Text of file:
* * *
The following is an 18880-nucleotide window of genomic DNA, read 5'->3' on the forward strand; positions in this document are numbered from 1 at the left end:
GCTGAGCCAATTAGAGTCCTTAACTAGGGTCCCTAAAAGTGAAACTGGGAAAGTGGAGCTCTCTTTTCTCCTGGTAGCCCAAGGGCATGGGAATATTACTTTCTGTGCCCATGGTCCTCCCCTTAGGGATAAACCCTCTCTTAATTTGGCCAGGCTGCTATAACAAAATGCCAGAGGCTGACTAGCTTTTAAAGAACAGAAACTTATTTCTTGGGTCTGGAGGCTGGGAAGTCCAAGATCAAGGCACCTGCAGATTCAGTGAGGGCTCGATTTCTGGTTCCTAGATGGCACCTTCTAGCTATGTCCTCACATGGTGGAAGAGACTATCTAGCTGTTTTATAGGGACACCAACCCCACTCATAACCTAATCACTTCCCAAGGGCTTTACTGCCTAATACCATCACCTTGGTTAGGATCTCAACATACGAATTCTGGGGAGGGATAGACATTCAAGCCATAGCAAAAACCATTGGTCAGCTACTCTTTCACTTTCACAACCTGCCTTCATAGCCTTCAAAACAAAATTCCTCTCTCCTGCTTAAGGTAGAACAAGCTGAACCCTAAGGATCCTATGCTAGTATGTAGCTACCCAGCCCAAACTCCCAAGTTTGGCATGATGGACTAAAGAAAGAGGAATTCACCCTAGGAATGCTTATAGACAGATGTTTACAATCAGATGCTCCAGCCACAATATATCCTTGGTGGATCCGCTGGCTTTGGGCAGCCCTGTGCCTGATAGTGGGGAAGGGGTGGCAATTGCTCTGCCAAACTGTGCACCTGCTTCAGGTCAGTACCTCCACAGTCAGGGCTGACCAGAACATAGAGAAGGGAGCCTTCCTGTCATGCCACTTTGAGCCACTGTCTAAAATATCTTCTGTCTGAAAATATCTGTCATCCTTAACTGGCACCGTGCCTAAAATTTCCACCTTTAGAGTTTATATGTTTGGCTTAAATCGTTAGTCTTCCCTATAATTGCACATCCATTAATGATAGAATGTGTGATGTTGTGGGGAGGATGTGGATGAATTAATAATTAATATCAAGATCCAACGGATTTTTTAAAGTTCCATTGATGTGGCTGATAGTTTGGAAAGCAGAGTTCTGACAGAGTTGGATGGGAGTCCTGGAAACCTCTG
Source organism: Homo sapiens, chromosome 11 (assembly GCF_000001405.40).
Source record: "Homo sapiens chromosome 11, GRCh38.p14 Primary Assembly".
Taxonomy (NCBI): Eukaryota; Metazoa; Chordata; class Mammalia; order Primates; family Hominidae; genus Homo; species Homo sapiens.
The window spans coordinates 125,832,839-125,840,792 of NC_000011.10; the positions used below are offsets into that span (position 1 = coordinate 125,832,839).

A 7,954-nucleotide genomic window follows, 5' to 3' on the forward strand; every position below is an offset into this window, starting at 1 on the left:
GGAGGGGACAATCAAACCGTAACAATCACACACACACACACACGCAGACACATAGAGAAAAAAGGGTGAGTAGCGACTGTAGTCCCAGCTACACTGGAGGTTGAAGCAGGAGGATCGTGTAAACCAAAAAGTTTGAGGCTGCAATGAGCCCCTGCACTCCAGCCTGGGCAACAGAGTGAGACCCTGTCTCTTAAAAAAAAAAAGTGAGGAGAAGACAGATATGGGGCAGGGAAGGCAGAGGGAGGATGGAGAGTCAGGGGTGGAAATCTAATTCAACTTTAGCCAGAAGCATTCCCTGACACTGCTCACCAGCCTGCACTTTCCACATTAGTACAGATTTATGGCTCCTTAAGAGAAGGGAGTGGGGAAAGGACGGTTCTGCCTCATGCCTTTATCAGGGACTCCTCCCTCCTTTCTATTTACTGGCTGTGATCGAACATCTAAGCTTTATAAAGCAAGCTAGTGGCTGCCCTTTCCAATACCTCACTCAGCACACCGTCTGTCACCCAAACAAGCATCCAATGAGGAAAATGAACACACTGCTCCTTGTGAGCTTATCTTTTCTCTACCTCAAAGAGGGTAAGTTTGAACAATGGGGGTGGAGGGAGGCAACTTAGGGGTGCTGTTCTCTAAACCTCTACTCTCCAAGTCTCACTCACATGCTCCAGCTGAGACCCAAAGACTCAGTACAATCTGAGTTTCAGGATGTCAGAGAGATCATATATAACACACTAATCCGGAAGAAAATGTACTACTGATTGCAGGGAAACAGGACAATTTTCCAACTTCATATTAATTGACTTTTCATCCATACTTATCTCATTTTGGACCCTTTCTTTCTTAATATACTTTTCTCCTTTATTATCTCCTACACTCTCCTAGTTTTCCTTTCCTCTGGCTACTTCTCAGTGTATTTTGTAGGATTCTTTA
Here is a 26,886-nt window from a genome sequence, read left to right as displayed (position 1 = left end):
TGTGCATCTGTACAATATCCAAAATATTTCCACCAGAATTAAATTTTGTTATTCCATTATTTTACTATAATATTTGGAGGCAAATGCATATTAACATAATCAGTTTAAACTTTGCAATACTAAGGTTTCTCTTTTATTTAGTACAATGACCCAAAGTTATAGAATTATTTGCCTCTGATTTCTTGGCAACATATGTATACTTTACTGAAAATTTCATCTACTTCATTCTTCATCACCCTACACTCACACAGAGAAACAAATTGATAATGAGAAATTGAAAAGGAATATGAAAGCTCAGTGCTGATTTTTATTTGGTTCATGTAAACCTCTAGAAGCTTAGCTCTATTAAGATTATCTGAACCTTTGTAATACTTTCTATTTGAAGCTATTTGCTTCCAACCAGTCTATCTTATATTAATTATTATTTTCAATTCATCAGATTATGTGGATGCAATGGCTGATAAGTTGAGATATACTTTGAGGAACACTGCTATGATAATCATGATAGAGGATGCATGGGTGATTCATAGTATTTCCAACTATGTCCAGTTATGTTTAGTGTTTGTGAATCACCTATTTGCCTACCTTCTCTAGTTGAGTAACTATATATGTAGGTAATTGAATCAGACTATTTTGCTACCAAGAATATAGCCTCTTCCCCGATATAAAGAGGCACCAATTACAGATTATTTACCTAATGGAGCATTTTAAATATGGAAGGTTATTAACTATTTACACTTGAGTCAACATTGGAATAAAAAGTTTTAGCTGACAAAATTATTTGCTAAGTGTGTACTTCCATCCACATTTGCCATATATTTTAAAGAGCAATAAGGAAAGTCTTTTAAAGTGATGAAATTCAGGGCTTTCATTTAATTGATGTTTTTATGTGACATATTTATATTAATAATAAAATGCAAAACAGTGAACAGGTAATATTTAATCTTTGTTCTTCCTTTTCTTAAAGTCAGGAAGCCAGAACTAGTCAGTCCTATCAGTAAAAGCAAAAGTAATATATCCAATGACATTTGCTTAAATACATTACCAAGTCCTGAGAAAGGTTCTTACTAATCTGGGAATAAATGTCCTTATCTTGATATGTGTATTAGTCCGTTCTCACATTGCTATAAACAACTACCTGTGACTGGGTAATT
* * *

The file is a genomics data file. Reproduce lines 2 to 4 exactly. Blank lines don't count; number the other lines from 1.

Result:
GCTGAGCCAATTAGAGTCCTTAACTAGGGTCCCTAAAAGTGAAACTGGGAAAGTGGAGCTCTCTTTTCTCCTGGTAGCCCAAGGGCATGGGAATATTACTTTCTGTGCCCATGGTCCTCCCCTTAGGGATAAACCCTCTCTTAATTTGGCCAGGCTGCTATAACAAAATGCCAGAGGCTGACTAGCTTTTAAAGAACAGAAACTTATTTCTTGGGTCTGGAGGCTGGGAAGTCCAAGATCAAGGCACCTGCAGATTCAGTGAGGGCTCGATTTCTGGTTCCTAGATGGCACCTTCTAGCTATGTCCTCACATGGTGGAAGAGACTATCTAGCTGTTTTATAGGGACACCAACCCCACTCATAACCTAATCACTTCCCAAGGGCTTTACTGCCTAATACCATCACCTTGGTTAGGATCTCAACATACGAATTCTGGGGAGGGATAGACATTCAAGCCATAGCAAAAACCATTGGTCAGCTACTCTTTCACTTTCACAACCTGCCTTCATAGCCTTCAAAACAAAATTCCTCTCTCCTGCTTAAGGTAGAACAAGCTGAACCCTAAGGATCCTATGCTAGTATGTAGCTACCCAGCCCAAACTCCCAAGTTTGGCATGATGGACTAAAGAAAGAGGAATTCACCCTAGGAATGCTTATAGACAGATGTTTACAATCAGATGCTCCAGCCACAATATATCCTTGGTGGATCCGCTGGCTTTGGGCAGCCCTGTGCCTGATAGTGGGGAAGGGGTGGCAATTGCTCTGCCAAACTGTGCACCTGCTTCAGGTCAGTACCTCCACAGTCAGGGCTGACCAGAACATAGAGAAGGGAGCCTTCCTGTCATGCCACTTTGAGCCACTGTCTAAAATATCTTCTGTCTGAAAATATCTGTCATCCTTAACTGGCACCGTGCCTAAAATTTCCACCTTTAGAGTTTATATGTTTGGCTTAAATCGTTAGTCTTCCCTATAATTGCACATCCATTAATGATAGAATGTGTGATGTTGTGGGGAGGATGTGGATGAATTAATAATTAATATCAAGATCCAACGGATTTTTTAAAGTTCCATTGATGTGGCTGATAGTTTGGAAAGCAGAGTTCTGACAGAGTTGGATGGGAGTCCTGGAAACCTCTG
Source organism: Homo sapiens, chromosome 11 (assembly GCF_000001405.40).
Source record: "Homo sapiens chromosome 11, GRCh38.p14 Primary Assembly".